ITU Talks: AI for Everyone
Monday 27 May, 9:30am, ITU Popov Room
Director, ITU Telecommunication Development Bureau
Good morning everyone, thank you for taking time out of your very busy schedules to join us for this talk this morning. An extra special welcome to those who have joined us from our sister agencies and partner organizations, I hope you will find this morning’s talk informative and useful to you in your work.
Today’s ITU Talk centres around a topic that is becoming very relevant to all of our lives, and which is going to have a huge impact on the kind of world in which we live.
AI is in its infancy, but it is already starting to reshape the way we do business, the way we consume, the health care we receive, our educational options, the way we interact with our environment. Algorithms are already making decisions for us, and about us – often without us realizing it.
A new report from McKinsey on the disruptive effects of AI begins with this observation: “Technology has no overall purpose on its own. Its effects are driven by human choices and actions.”
As Director of ITU’s Telecommunication Development Bureau, I am most concerned that the choices we are making with regard to AI development are at heart people-centric.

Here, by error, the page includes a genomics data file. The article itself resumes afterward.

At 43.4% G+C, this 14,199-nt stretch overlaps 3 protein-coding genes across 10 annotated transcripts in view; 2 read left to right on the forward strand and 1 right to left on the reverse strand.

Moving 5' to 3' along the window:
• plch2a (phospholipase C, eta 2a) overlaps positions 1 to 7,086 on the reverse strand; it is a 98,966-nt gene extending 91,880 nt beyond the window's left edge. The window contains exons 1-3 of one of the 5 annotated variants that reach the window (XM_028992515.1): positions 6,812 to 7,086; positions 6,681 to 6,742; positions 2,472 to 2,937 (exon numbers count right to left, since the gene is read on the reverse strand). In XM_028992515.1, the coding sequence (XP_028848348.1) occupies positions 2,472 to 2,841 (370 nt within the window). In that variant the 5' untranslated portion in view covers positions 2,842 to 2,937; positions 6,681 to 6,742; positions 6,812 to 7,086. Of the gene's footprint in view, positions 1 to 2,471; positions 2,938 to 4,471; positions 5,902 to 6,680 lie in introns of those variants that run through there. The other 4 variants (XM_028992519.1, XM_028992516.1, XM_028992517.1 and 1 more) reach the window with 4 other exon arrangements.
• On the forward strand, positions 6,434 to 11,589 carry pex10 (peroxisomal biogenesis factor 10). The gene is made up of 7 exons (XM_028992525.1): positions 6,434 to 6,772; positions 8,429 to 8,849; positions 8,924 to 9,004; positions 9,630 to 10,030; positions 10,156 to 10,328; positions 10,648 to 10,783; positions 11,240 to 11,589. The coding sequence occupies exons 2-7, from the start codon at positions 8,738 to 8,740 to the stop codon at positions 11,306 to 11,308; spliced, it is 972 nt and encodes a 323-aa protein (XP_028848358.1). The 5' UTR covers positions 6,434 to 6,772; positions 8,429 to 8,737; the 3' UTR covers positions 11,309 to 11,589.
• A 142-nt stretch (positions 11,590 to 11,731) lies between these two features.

This is a technology that has huge potential to improve lives. But it cannot improve lives on its own: it needs a development agenda that truly reflects the world we want. This agenda needs to be forged in an open and inclusive manner, and by diverse teams that properly reflect the diversity we find in the societies in which we live.
That means a role for all of us, in embracing AI for good, and in speaking up when AI doesn’t serve our needs. And it means much closer consultation, cooperation and collaboration between governments, businesses and users in ensuring the systems and frameworks we create do not reinforce old inequalities, but instead improve the lives of all of us, and in particular those most in need.
It is my very great pleasure this morning to introduce our expert speakers from the EPFL Extension School in Lausanne.
Please welcome Senior Course Developer and Instructor Frederic Ouwehand. Fred joined the School in 2016 to develop the Applied Data Science Machine Learning program. He is an experienced software engineer and educator in Machine Learning, Deep Learning and AI.
Fred is joined by three colleagues – Michael, Christian, and Panagiota. All of them are distinguished specialists in their fields, and I will let him introduce them to you in turn during the course of the morning’s presentations.
Before I hand the floor over to Fred and his team, just a few notes on this morning’s session format. We’re about to hear from our four experts, and see some compelling presentations. We’ll allow for about 10 minutes of questions from the audience after each presentation. There will be a break of 15 minutes at around 11am, and we’ll have a final round of questions from the floor for about 20 minutes at the end of the morning’s presentations, just after 12 noon.